Events
Clockwise: Honorees Wangechi Mutu, Congresswoman Karen Bass, Gerald Lenoir and BAJI executive director and Black Lives Matter co-founder Opal Tometi. Photos courtesy of BAJI.

Black Alliance For Just Immigration Celebrates 10 Years Of Advocating For Immigration Rights

BAJI commemorates 10 years of just immigration work for black migrants this Saturday.

The Black Alliance for Just Immigration (BAJI) is hosting the 10-year celebration of their continued fight for immigration justice this Saturday. Black Lives Matter co-founder and BAJI executive director, Opal Tometi, will be joined by host Gina Belafonte to recognize five honorees for their transformative work.


For Tometi, the following leaders support BAJI's mission through their continued work to make sure Black Americans are provided the ability to flourish through safe passage:

Wangechi Mutu: Kenyan artist and founder of Africa's Out

Gerald Lenoir: BAJI founding director and founding steering committee member of the Black Immigration Network

Congresswoman Karen Bass: Represents California's 37th congressional district and serves on the House Judiciary Committee and House Committee of Foreign Affairs

Gerry Hudson: Executive vice president of the Service Employees International Union

Neo Philanthropy's Four Freedoms Fund: Strengthens immigrant-led organizations and coalitions

“BAJI is the only organization in the country ensuring Black immigrants have a fair and just experience here in the U.S.," Tometi says in a statement. “We have provided tens of thousands of immigrants important training and resources through our Black Immigration Network (BIN) program."

BAJI, founded in 2006, hopes this event will raise the resources needed to grow the organization's national operations. It will take place on Saturday, April 9, at the California African American Museum. For more information, head here.

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Photo courtesy of Doble Seis Entertainment

Burna Boy, Teni, AKA, Sho Madjozi, Mr Eazi & More Earn 2019 BET Award Nominations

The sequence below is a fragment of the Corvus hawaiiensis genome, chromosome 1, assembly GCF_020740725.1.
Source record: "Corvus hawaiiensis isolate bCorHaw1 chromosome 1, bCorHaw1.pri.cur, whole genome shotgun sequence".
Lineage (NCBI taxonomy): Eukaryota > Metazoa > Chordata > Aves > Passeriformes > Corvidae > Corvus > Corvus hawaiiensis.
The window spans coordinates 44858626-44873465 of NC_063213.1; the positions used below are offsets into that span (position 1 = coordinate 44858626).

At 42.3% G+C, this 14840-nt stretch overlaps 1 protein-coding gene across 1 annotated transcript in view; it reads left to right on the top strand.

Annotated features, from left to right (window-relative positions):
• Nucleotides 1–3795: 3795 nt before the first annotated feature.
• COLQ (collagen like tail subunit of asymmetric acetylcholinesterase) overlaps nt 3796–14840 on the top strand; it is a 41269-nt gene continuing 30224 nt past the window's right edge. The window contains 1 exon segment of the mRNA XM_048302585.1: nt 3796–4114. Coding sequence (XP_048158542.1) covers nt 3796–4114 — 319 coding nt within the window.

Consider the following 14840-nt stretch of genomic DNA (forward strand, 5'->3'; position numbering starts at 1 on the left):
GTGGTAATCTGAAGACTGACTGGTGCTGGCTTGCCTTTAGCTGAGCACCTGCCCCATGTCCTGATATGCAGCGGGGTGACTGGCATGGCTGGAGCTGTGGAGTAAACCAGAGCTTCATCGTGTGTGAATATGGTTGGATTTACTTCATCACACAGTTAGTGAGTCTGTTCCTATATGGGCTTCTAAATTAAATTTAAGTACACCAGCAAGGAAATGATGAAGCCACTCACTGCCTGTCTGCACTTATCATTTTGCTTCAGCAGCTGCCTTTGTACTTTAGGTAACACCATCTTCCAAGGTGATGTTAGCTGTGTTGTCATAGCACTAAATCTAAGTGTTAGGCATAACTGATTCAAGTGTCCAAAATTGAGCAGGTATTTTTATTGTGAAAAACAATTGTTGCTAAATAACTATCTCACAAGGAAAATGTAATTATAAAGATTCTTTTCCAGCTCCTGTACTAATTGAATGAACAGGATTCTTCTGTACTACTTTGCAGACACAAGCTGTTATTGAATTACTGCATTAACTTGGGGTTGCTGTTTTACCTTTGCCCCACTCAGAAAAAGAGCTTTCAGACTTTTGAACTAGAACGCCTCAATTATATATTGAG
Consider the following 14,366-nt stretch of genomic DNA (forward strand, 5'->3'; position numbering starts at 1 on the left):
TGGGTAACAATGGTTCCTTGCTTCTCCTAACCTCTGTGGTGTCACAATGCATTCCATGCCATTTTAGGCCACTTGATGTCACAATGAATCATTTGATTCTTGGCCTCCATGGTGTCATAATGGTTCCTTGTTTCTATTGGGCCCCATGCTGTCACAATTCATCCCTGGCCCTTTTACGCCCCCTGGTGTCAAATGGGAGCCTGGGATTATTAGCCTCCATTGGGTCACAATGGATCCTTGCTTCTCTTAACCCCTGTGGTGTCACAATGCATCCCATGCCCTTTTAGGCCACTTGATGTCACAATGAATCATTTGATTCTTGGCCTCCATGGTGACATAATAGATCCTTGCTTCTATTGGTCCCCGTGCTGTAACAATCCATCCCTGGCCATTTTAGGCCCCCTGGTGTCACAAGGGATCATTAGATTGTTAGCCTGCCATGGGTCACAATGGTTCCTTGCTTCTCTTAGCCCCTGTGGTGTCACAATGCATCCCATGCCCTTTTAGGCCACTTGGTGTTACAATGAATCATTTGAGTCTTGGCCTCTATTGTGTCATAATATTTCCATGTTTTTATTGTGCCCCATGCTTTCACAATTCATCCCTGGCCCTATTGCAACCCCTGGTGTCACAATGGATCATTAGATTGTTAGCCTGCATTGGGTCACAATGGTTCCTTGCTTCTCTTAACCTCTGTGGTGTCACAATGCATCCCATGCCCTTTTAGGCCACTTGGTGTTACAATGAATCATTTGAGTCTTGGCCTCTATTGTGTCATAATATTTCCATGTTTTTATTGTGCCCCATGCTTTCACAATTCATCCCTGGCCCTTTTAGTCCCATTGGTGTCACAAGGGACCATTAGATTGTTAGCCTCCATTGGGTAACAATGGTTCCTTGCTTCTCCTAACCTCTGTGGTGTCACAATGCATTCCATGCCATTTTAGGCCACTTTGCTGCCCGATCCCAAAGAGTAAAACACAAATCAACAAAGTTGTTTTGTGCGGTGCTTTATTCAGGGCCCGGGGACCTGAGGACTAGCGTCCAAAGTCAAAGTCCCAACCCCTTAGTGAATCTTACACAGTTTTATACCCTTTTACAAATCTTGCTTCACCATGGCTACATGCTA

This year's "Best International Act" categories are stacked with some of the biggest names in African pop.

The nominees for this year's BET Awards have been announced, and one again, some of the biggest names in African pop have been named in the " International Act" categories.

This year, Nigerian acts Burna Boy, Mr Eazi have been nominated in the "Best International Act" category. They've each had standout years, with both artists performing at the Coachella Music Festival this year.

They're nominated alongside South African star rapper AKA, who won a Kids' Choice Award earlier this year for "Favorite South African Star," and the French-Malian pop singer and one of OkayAfrica's 100 Women Aya Nakamura. French-Cameroonian and Togolese rapper Dosseh and UK rappers Dave, and Giggs round out the heavily-stacked category.

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Film
Photo still courtesy of Chika Okoli.

This New Documentary Sheds Light On the History of a Beloved Nigerian Staple—Agege Bread

'Fresh Agege Bread' by Chika Okoli's FABA gives us a much-needed insight into the popularity of Nigeria's coveted Agege Bread.

This new documentary following Nigeria's own Agege Bread contributes to the need of preserving and documenting food culture on the continent.

In Fresh Agege Bread, directed and produced by filmmaker Chika Okoli of FABA (For Africans By Africans), we follow food researcher Ozoz Sokoh as she traces the history and popularity of Agege Bread featuring its pioneering bakers, community figureheads and locals. The documentary touches on the rise of the booming product as well as addresses some of the controversies around the health and safety measures applied in the production of this staple.

For Okoli, the inability to find such insights about this significant food in Nigerian culture is what inspired her to develop this documentary.

"Agege Bread is so popular in Lagos but shockingly, there is very little information about it online and the same can be said about other cultural elements that are significant to our way of life," she shares with us.

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News
amA picture taken on May 17, 2019 in Berlin shows a Stone Cross, a key 15th-century navigation landmark erected by Portuguese explorers, seen at the History Museum in Berlin. (Photo: TOBIAS SCHWARZ/AFP/Getty Images)

Germany to Return Stolen 15th Century Stone Cross to Namibia

Germany's Culture Minister says the move is a "clear sign" that the country is committed to coming to terms with its colonial past.

In the latest development in the movement towards African art repatriation, the German government will return a 15th-century Portuguese stone cross that has been in its possession since the colonial era, back to its original home in Namibia.

The cross was a navigation landmark placed on the coastline of present-day Namibia in 1496, before it was taken in the late 17th century under German colonial rule, BBC Africa reports.

The Namibian government put out a request for its return back in 2017, and the request was formally approved today by the Berlin Museum. The cross is set to be returned in August, according to a statement from the museum.

READ: Taking Back Our History: Understanding African Art Repatriation

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